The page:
The Gamma-spectroscopy is relevant in basic and applied fields of science and technology.
In 1895 the radioactivity was discovered by H.Becquerel and in 1903 the Nobel Prize in Physics was assigned to Curie spouses for their studies on these phenomena. Radioactivity is around us and getting to know it experimentally is essential for physics students.
When an unstable nucleus decays in a cascade leading to a stable nuclide, it emits alpha or beta or gamma quanta or a combination of them. Gamma rays are high energy photons and the spectroscopy of the emitted γ rays is instrumental for understanding the mechanism of the interaction with matter, the fundamentals about detection and the underlying nuclear physics. Moreover, it is relevant in basic and applied fields of science and technology, from nuclear to medical physics, from archaeometry to homeland security.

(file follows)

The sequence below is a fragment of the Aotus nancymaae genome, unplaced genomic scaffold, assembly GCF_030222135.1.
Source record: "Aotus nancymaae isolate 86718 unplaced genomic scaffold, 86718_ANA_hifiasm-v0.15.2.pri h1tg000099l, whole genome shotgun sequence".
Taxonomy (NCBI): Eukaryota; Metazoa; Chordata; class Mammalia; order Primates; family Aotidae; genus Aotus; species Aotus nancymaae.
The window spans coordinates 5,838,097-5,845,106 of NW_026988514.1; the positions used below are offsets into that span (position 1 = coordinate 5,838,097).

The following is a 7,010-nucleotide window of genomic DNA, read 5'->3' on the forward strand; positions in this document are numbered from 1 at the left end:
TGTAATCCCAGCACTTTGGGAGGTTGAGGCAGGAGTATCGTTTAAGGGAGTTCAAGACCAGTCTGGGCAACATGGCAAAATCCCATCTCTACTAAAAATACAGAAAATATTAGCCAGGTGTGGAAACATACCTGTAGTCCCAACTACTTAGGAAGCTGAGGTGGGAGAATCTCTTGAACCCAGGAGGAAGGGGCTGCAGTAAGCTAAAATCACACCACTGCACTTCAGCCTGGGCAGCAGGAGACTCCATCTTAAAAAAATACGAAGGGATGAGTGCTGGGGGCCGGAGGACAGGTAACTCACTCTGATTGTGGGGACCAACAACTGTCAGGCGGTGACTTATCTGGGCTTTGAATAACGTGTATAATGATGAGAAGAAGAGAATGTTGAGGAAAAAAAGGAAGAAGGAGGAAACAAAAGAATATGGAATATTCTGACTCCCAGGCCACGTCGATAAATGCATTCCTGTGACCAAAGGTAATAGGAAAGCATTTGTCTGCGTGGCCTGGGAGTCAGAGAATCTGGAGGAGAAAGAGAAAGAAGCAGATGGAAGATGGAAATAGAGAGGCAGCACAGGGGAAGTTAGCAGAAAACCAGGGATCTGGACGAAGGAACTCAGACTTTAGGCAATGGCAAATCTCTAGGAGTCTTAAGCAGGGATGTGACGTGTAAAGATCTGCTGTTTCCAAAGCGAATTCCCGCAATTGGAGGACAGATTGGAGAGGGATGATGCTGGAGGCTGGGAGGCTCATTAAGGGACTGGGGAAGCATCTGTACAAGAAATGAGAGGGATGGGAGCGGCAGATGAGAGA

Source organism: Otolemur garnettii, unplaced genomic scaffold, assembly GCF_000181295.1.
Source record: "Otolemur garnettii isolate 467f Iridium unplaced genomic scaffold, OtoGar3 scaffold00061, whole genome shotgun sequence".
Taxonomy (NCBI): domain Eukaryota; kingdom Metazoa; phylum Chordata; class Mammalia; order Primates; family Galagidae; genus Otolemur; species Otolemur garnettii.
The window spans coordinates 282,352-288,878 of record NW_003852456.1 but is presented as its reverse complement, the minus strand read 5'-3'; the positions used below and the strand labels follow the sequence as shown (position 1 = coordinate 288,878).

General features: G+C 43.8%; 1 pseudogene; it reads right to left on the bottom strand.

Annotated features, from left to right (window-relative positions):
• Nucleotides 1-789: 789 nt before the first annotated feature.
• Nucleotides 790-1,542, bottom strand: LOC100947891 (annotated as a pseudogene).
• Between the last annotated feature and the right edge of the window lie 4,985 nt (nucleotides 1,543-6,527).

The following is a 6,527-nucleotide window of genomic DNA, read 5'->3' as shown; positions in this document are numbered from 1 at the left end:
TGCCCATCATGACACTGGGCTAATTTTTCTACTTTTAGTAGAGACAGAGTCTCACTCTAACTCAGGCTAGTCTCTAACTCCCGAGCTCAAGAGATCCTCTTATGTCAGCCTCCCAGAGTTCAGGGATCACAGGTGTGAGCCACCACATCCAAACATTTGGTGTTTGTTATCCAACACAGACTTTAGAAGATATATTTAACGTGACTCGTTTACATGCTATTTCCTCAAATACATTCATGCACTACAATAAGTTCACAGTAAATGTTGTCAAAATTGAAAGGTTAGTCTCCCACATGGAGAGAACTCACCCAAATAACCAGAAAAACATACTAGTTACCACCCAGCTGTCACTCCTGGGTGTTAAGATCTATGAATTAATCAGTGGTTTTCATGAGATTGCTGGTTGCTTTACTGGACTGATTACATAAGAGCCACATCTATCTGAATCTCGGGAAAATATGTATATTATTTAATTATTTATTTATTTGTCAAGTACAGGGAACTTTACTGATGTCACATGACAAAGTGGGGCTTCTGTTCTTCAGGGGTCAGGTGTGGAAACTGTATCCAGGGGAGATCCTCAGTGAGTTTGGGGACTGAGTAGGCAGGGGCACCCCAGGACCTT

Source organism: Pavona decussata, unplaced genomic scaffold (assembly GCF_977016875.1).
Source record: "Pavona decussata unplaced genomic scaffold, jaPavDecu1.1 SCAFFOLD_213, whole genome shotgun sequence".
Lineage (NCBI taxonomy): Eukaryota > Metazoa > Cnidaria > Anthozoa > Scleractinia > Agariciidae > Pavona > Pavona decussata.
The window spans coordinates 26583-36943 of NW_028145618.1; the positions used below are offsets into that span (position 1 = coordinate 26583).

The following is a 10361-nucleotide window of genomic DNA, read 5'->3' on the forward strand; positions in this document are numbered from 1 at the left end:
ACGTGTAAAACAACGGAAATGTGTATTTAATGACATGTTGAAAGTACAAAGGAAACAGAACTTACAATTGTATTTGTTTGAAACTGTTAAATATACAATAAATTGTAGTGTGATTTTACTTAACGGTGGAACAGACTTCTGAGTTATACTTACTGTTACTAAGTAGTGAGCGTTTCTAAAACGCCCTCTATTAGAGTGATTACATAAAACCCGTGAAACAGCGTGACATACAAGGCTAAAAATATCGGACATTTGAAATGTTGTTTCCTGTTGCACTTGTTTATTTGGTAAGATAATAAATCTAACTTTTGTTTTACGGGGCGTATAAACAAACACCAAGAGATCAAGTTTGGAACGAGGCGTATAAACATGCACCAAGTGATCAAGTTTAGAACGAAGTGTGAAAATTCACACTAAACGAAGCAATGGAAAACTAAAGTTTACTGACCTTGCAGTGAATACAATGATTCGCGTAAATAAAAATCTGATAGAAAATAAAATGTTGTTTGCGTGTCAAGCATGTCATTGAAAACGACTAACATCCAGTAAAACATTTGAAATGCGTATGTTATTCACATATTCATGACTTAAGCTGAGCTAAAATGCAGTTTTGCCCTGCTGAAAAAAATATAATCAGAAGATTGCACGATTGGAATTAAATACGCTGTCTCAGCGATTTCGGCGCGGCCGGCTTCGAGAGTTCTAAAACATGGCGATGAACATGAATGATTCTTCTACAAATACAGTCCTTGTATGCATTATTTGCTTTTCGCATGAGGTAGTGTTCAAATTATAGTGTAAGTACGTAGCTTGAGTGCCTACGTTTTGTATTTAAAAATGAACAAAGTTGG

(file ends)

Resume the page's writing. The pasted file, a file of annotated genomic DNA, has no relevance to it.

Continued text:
The gamma spectroscopy experiments can be performed by using two different setups. The first one is the “Educational Gamma KIT”, characterized by a modular structure that allows to execute all the applications. The alternative equipment is the “Emulation kit” based on the CAEN Digital Detector-Emulator (DT4800) together with Digital Multi-Channel Analyzer (DT5770). The latter allows to perform a series of lab experiments without using a radioactive source and a detector but simulating the signals produced by the interaction of particles with the detecting unit. The two set-ups are highly complementary.